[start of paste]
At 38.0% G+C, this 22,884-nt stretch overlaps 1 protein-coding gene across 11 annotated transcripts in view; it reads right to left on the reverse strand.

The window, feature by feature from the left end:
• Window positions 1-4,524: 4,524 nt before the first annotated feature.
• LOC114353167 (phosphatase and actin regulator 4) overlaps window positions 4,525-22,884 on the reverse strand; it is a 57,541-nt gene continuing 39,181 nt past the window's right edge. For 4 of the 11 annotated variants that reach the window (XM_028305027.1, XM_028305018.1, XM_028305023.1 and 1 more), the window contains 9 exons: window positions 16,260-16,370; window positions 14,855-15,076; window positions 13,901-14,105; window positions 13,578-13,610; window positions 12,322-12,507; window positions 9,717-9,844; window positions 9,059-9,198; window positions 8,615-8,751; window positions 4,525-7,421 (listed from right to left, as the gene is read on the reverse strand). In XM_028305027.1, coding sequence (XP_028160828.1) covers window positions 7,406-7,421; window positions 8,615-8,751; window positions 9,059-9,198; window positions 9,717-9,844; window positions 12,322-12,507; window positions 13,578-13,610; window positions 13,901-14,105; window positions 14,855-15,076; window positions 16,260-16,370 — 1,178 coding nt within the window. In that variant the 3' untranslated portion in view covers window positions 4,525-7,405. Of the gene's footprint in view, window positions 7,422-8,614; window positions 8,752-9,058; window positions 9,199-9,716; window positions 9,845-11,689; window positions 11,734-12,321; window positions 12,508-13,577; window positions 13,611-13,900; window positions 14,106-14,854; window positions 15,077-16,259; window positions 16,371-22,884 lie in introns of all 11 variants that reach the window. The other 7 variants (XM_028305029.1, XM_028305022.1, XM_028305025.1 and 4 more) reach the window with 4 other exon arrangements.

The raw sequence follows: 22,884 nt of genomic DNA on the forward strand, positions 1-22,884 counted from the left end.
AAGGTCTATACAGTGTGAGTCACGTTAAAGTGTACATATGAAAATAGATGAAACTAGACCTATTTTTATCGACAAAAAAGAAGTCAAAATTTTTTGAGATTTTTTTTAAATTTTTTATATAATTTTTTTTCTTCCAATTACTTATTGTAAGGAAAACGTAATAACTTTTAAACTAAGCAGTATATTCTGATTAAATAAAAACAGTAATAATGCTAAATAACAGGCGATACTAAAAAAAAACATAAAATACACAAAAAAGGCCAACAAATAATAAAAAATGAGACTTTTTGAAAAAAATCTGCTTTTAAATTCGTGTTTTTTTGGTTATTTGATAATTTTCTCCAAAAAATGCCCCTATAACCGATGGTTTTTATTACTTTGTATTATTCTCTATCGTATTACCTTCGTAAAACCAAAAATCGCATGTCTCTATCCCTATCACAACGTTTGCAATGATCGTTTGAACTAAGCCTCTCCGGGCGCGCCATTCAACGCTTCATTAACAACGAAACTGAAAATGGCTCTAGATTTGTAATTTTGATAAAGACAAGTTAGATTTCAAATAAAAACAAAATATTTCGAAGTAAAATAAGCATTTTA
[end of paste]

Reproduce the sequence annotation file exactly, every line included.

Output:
At 38.0% G+C, this 22,884-nt stretch overlaps 1 protein-coding gene across 11 annotated transcripts in view; it reads right to left on the reverse strand.

The window, feature by feature from the left end:
• Window positions 1-4,524: 4,524 nt before the first annotated feature.
• LOC114353167 (phosphatase and actin regulator 4) overlaps window positions 4,525-22,884 on the reverse strand; it is a 57,541-nt gene continuing 39,181 nt past the window's right edge. For 4 of the 11 annotated variants that reach the window (XM_028305027.1, XM_028305018.1, XM_028305023.1 and 1 more), the window contains 9 exons: window positions 16,260-16,370; window positions 14,855-15,076; window positions 13,901-14,105; window positions 13,578-13,610; window positions 12,322-12,507; window positions 9,717-9,844; window positions 9,059-9,198; window positions 8,615-8,751; window positions 4,525-7,421 (listed from right to left, as the gene is read on the reverse strand). In XM_028305027.1, coding sequence (XP_028160828.1) covers window positions 7,406-7,421; window positions 8,615-8,751; window positions 9,059-9,198; window positions 9,717-9,844; window positions 12,322-12,507; window positions 13,578-13,610; window positions 13,901-14,105; window positions 14,855-15,076; window positions 16,260-16,370 — 1,178 coding nt within the window. In that variant the 3' untranslated portion in view covers window positions 4,525-7,405. Of the gene's footprint in view, window positions 7,422-8,614; window positions 8,752-9,058; window positions 9,199-9,716; window positions 9,845-11,689; window positions 11,734-12,321; window positions 12,508-13,577; window positions 13,611-13,900; window positions 14,106-14,854; window positions 15,077-16,259; window positions 16,371-22,884 lie in introns of all 11 variants that reach the window. The other 7 variants (XM_028305029.1, XM_028305022.1, XM_028305025.1 and 4 more) reach the window with 4 other exon arrangements.

The raw sequence follows: 22,884 nt of genomic DNA on the forward strand, positions 1-22,884 counted from the left end.
AAGGTCTATACAGTGTGAGTCACGTTAAAGTGTACATATGAAAATAGATGAAACTAGACCTATTTTTATCGACAAAAAAGAAGTCAAAATTTTTTGAGATTTTTTTTAAATTTTTTATATAATTTTTTTTCTTCCAATTACTTATTGTAAGGAAAACGTAATAACTTTTAAACTAAGCAGTATATTCTGATTAAATAAAAACAGTAATAATGCTAAATAACAGGCGATACTAAAAAAAAACATAAAATACACAAAAAAGGCCAACAAATAATAAAAAATGAGACTTTTTGAAAAAAATCTGCTTTTAAATTCGTGTTTTTTTGGTTATTTGATAATTTTCTCCAAAAAATGCCCCTATAACCGATGGTTTTTATTACTTTGTATTATTCTCTATCGTATTACCTTCGTAAAACCAAAAATCGCATGTCTCTATCCCTATCACAACGTTTGCAATGATCGTTTGAACTAAGCCTCTCCGGGCGCGCCATTCAACGCTTCATTAACAACGAAACTGAAAATGGCTCTAGATTTGTAATTTTGATAAAGACAAGTTAGATTTCAAATAAAAACAAAATATTTCGAAGTAAAATAAGCATTTTA